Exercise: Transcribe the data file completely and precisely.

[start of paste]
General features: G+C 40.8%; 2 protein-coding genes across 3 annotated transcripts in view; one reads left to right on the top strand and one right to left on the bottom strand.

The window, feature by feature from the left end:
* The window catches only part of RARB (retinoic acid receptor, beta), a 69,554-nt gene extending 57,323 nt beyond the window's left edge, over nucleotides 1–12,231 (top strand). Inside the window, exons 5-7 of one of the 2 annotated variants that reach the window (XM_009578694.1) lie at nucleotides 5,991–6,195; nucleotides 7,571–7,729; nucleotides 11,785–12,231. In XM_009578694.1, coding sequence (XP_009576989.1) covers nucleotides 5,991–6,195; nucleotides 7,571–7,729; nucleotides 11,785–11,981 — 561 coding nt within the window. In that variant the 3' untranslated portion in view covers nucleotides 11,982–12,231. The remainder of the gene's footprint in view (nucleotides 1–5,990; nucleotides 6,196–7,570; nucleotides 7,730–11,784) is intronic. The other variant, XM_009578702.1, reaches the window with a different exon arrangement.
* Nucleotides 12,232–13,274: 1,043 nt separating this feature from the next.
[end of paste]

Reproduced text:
General features: G+C 40.8%; 2 protein-coding genes across 3 annotated transcripts in view; one reads left to right on the top strand and one right to left on the bottom strand.

The window, feature by feature from the left end:
* The window catches only part of RARB (retinoic acid receptor, beta), a 69,554-nt gene extending 57,323 nt beyond the window's left edge, over nucleotides 1–12,231 (top strand). Inside the window, exons 5-7 of one of the 2 annotated variants that reach the window (XM_009578694.1) lie at nucleotides 5,991–6,195; nucleotides 7,571–7,729; nucleotides 11,785–12,231. In XM_009578694.1, coding sequence (XP_009576989.1) covers nucleotides 5,991–6,195; nucleotides 7,571–7,729; nucleotides 11,785–11,981 — 561 coding nt within the window. In that variant the 3' untranslated portion in view covers nucleotides 11,982–12,231. The remainder of the gene's footprint in view (nucleotides 1–5,990; nucleotides 6,196–7,570; nucleotides 7,730–11,784) is intronic. The other variant, XM_009578702.1, reaches the window with a different exon arrangement.
* Nucleotides 12,232–13,274: 1,043 nt separating this feature from the next.